Dear Goddamned Beagle,
It has been a while, I know. A very long while. There is a word in human, “umwelt,” that means “the world as it is experienced by a particular organism.” Our back yard, for instance, to an earthworm looks like an endless expanse of dark earth; to you looks like a faded army-green field of potential rabbit pursuit and squirrel pizza detritus (and dirt to dig and eat – your Tennessee really shows up in that yard, dog, I swear to god); and to me it looks like a satisfying-if-violently green, artificially-grassed city oasis with a litigious tangle of hose at the bottom of the stairs leading to my armored vegetable garden. If I could electrify that thing I would, beagle. The umwelt of the squirrels, skunks, raccoons, rats, and birds regarding our yard is apparently a Walmart with a “Free Samples” sign over it.
Anyway, since I last wrote a few things have transpired in our world and the world at large. Notably, there has been a pandemic. Apparently a bunch of dogs who were sick of being left alone all day got together and created a virus and released it. They were clever enough to create and release a virus but didn’t have the foresight to realize the damage they’d do, so a lot of bad things happened, and the rest of the literal world came to a weird combination of grinding halt and frenzied chaos. This will be known in human history books as the “Baking Age,” which, like the Iron Age, has legs and will last for millennia, should anything other than the fake grass in our yard actually last that long.
Somehow your grandfather survived all this. He needed emergency abdominal surgery that would have felled a 40-year-old, in a teaching hospital, during the first summer of the pandemic in August when all the medical students who’d been learning on Etch-A-Sketches were suddenly presented with “meat humans” and told to give it a go. A year later he got COVID, survived that, and then got another virus three months later, and then pneumonia three months after that. Yet he remains to drop food at the table and continue your symbiotic old-man-nap-support/beagle-TV-remote-rest relationship.
I unfortunately also kept the medical community busy. After years of ever-increasing vertigo, migraines, and other fun things, I apparently decided being upright and conscious was for suckers. While I have only scattered memory of it, I was whisked to the hospital in such a state that although I was taken from my home, I was given a “no name” admission in case there was no time for formalities and I needed to be rushed to whatever. I was renamed Coral Unknownmmm, which wasn’t bad, I later thought. Way better than, say, Shrub Commonmmm, or Kelp Invasivemmm.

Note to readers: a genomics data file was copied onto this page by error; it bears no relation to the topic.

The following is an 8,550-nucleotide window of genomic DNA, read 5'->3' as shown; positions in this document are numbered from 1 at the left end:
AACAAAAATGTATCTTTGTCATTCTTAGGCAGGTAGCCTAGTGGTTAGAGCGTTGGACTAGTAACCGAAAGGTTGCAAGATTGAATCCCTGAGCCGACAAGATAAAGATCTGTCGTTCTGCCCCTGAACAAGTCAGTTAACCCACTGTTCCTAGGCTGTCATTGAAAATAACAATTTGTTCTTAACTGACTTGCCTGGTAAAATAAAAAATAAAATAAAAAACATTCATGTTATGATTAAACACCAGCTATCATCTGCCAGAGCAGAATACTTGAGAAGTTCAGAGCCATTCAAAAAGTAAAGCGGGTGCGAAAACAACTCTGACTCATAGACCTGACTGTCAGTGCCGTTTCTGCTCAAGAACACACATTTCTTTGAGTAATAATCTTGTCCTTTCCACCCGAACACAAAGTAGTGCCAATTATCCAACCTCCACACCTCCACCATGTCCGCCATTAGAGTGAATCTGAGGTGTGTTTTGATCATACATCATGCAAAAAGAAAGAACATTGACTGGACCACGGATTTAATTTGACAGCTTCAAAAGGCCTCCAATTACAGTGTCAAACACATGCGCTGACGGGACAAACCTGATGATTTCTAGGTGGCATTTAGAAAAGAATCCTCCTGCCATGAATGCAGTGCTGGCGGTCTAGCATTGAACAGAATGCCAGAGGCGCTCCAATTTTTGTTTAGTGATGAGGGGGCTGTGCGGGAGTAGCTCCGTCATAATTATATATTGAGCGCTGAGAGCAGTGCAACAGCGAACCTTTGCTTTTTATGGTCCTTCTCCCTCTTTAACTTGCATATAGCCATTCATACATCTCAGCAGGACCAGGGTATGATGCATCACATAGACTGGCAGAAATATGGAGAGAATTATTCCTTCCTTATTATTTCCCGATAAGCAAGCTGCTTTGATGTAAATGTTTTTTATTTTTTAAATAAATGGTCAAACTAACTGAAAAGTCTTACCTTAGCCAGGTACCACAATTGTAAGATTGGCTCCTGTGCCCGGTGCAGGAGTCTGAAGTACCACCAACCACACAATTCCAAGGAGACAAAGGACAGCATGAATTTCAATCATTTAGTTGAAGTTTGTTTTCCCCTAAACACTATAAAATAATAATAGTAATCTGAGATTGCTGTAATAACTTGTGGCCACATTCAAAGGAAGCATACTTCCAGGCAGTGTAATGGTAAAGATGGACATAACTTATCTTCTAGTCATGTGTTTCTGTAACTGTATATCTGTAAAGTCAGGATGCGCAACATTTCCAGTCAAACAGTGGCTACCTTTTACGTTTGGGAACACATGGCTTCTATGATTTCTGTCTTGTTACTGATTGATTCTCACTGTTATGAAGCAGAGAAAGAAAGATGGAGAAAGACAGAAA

Now, I’d been sent to numerous neurologists previous to this event. Neurologists, beagle, are doctors who like to say things like, “Have you tried not being a female?” and “Why are you eating?” and “We recommend you eliminate all joy from your life, and if you don’t we’ll blame you for your pain.” As you can imagine, they are a highly paid specialty.
For my particular troubles, they all prescribe Xanax, a drug your Swissy sister Addie used to take when thunder terrorists were in the sky. As soon as that drug is prescribed to dogs, veterinarians ask if it’s helping. As soon as that drug is prescribed to people like me, doctors put “anxiety” on your chart, and then all your symptoms are chalked up to that, and the next recommendation is therapy and something called “meditation,” a human practice wherein long amounts of time are spent in quiet contemplation of ways to dispose of a body.
We eventually found a neurologist who described all of my symptoms perfectly, told me what to do about them, including twice-weekly brain and eye therapies for the foreseeable future, and prescribed Actually Helpful Drugs, none of which was Xanax. He told me that because I’d had this building for roughly 5 years it would take some time to get back to as close to better as I might get, and asked me why I’d taken so long to see him. I understood this to be a legally necessary statement proving his board certification as a neurologist; without driving the patient to that level of rage, he might have just been a sharp, helpful general practitioner.
So much more has taken place. House renovations, family disasters, gardening sabotage, manic cooking forays, job changes, the Invasion of the Turkeys. New York. Africa. Rabbits. the Collapsing of the Cape House, Thomas. Allergy drops and diet changes.
The reason I tell you about umwelt is that while all this and much more has been going on, your view from the blankets has remained the same regardless of what the rest of the planet was doing. I was reminded of how remiss I’ve been by a friend of ours named Betsy. We owe her a thank you. While you’re allowed to duck and cover and wait for food, I really need to do better.
I’m sure you’d do the same if you had thumbs, Beagle. Now there’s a scary thought.